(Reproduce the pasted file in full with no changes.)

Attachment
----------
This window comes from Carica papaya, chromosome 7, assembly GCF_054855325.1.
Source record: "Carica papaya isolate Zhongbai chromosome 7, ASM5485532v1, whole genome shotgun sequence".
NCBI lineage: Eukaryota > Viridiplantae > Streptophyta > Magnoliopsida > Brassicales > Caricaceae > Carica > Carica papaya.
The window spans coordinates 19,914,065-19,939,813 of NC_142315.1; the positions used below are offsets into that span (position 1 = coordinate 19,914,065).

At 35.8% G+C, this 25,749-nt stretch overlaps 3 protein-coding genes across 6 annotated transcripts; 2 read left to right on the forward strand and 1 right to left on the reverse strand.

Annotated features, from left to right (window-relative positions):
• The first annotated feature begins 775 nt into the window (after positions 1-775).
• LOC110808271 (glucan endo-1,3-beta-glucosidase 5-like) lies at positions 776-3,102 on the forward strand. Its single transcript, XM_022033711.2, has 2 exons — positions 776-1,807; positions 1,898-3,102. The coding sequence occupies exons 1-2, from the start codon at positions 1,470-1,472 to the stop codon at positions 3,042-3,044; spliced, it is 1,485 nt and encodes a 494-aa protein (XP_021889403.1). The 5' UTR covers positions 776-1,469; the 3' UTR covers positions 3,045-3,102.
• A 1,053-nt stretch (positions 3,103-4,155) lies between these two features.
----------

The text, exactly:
This window comes from Carica papaya, chromosome 7, assembly GCF_054855325.1.
Source record: "Carica papaya isolate Zhongbai chromosome 7, ASM5485532v1, whole genome shotgun sequence".
NCBI lineage: Eukaryota > Viridiplantae > Streptophyta > Magnoliopsida > Brassicales > Caricaceae > Carica > Carica papaya.
The window spans coordinates 19,914,065-19,939,813 of NC_142315.1; the positions used below are offsets into that span (position 1 = coordinate 19,914,065).

At 35.8% G+C, this 25,749-nt stretch overlaps 3 protein-coding genes across 6 annotated transcripts; 2 read left to right on the forward strand and 1 right to left on the reverse strand.

Annotated features, from left to right (window-relative positions):
• The first annotated feature begins 775 nt into the window (after positions 1-775).
• LOC110808271 (glucan endo-1,3-beta-glucosidase 5-like) lies at positions 776-3,102 on the forward strand. Its single transcript, XM_022033711.2, has 2 exons — positions 776-1,807; positions 1,898-3,102. The coding sequence occupies exons 1-2, from the start codon at positions 1,470-1,472 to the stop codon at positions 3,042-3,044; spliced, it is 1,485 nt and encodes a 494-aa protein (XP_021889403.1). The 5' UTR covers positions 776-1,469; the 3' UTR covers positions 3,045-3,102.
• A 1,053-nt stretch (positions 3,103-4,155) lies between these two features.